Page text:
More questions

Discussion in 'N / Z Scale Model Trains' started by plbab, Mar 23, 2002.

  1. plbab

    plbab Member

    I have read on some boards about problems with N scale derailment. How does one just starintg out avoid this? Is it caused by bad track laying,engines,or design? Also what are those numbers you see such as 0-8-0 ,0-4-0?
  2. roryglasgow

    roryglasgow Active Member

    Model Railroader ran an article in their February 2002 issue that delt with derailments (in all scales). Here is a synopsis of the main causes that they discuss:

    • Track not in gauge - the rails are either too close or too far apart. This usually isn't a problem with sectional track.
    • Joints between rails not properly aligned.
    • Problems with turnouts - could be a problem with spacing or parts of the mechanism not fitted together properly.
    • Incorrectly installed couplers - height and length need to be correct.
    • Rolling stock might be too light (add weight to it).
    • Normal wear and tear on equipment. The article recommends inspecting everything at least once a year to find problems and fix them. These could include couplers that have gotten out of whack (as opposed to being "in whack"), dirty wheels and so forth.

    My most common cause of derailments is when I forget to switch a turnout and I run a train through it backwards. The engines are usually heavy enough to plow through the points, but the cars hit the back side of the points, then hop up and off the track. ANNOYING! And the worst part is that it happened because of my own stupidity (see the thread in the General section about not being able please everyone). :)

    Other than that, I have very few problems with derailments.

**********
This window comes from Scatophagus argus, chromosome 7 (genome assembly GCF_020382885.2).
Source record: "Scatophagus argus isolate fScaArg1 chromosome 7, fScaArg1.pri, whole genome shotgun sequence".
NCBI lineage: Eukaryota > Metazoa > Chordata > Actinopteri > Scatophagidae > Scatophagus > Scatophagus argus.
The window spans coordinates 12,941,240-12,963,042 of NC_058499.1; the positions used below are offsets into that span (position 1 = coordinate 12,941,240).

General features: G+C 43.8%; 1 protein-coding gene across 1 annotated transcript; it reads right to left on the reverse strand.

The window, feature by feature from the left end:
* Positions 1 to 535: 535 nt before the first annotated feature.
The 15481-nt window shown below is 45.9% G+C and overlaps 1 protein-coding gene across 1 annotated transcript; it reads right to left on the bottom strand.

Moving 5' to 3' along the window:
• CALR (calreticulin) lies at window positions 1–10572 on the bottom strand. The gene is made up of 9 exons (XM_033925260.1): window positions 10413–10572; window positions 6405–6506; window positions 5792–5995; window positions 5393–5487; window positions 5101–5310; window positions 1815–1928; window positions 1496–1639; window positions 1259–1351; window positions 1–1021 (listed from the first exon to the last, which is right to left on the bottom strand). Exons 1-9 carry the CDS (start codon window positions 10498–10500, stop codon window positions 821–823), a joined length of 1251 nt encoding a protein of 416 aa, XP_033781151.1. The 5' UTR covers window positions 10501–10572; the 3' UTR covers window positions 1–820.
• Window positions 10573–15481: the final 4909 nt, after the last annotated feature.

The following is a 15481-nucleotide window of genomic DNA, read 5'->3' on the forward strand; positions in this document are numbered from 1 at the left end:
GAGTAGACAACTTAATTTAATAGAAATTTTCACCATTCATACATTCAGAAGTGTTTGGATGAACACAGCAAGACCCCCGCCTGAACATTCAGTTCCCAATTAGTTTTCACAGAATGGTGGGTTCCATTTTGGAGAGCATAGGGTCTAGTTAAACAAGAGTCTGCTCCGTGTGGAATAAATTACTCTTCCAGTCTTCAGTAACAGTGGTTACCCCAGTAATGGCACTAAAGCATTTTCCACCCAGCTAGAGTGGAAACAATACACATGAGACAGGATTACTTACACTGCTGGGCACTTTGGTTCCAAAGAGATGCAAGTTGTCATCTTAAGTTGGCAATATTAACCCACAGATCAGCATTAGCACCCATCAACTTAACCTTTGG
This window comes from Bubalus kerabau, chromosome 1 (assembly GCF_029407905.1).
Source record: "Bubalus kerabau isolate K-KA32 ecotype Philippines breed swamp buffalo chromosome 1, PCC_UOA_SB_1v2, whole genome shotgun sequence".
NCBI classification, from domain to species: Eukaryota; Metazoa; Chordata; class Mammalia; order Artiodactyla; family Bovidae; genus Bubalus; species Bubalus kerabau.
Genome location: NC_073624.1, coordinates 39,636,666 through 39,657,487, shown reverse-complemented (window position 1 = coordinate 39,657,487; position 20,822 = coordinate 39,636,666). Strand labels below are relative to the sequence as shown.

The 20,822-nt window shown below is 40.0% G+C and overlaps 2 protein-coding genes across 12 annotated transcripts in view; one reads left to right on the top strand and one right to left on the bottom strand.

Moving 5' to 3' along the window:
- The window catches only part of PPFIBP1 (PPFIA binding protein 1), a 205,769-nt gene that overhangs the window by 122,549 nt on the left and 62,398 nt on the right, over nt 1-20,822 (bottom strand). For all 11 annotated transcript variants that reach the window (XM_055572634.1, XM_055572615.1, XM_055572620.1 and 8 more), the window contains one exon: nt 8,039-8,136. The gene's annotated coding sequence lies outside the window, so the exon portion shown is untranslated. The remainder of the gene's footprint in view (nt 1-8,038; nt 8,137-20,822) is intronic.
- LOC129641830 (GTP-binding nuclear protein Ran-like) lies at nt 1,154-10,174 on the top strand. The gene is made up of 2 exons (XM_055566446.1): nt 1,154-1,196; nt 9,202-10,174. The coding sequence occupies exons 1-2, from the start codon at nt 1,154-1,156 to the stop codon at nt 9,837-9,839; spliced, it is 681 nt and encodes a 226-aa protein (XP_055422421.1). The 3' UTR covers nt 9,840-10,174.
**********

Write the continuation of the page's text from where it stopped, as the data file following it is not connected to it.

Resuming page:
The numbers you referred to describe the wheel configurations on steam locomotives. It's called the Whyte System, named after the guy who invented it. The first number refers to the number of non-drive wheels on the front of the locomotive. These wheels are called the "pilot" because they help to guide the rest of the machine to keep it on the track. They also support the front weight of the locomotive.

    The last set of numbers are the wheels on the trailing truck. Some locomotives use a trailing truck to support the weight of the cab, firebox, and/or boiler at the rear.

    All of the number inbetween refer to the wheels that provide power (drive wheels). When referring to articulated locomotives, there will be more than one set of drive wheels.

    So, an 0-8-0 has no pilot wheels, eight drive wheels (four axles), and no trailing truck. A 2-6-0 has two pilot (one axle) and six drive wheels. A 4-8-8-4 has four pilot, eight drive, another set of eight drive, and four trailing truck wheels.

    The numbers are sometimes combined with the common name of the locomotive. For example: 2-6-0 Mogul, 2-8-0 Consolidation, 4-8-8-4 Big Boy. The names usually refer to the first customer that ordered such a wheel arrangement. There may be different names for the same wheel arrangement based on who ordered it, though. A 4-8-4 used by one railroad might have different equipment than a 4-8-4 used by another railroad...

    Sorry for the long post. I hope this helps answer your questions!


    P.S. - In parts of Europe, they refer to the number of axles on a locomotive, not the number of wheels. So what we would call a 4-6-2 Pacific over here, they might call a 231 Pacific. Some countries use letters for the drive axles (A = 1, etc.)

    P.P.S. - There is an entirely different system for describing the wheel arrangement of diesel and electric locomotives. It refers to the number of powered and unpowered axles on each truck. Powered axles are denoted with a letter, unpowered with a number. So, a 2-C+C-2 has a leading truck with two unpowered axles, two trucks in the middle with three powered axles each, and a trailing truck with two unpowered axles. Incidentally, that arrangement describes the famous GG1 electric locomotive, which could run "frontways" in either direction.
  3. billk

    billk Active Member

    plbab - A lot, if not all, of the info in the MR article that Rory mentioned is online at
    - Bill

Share This Page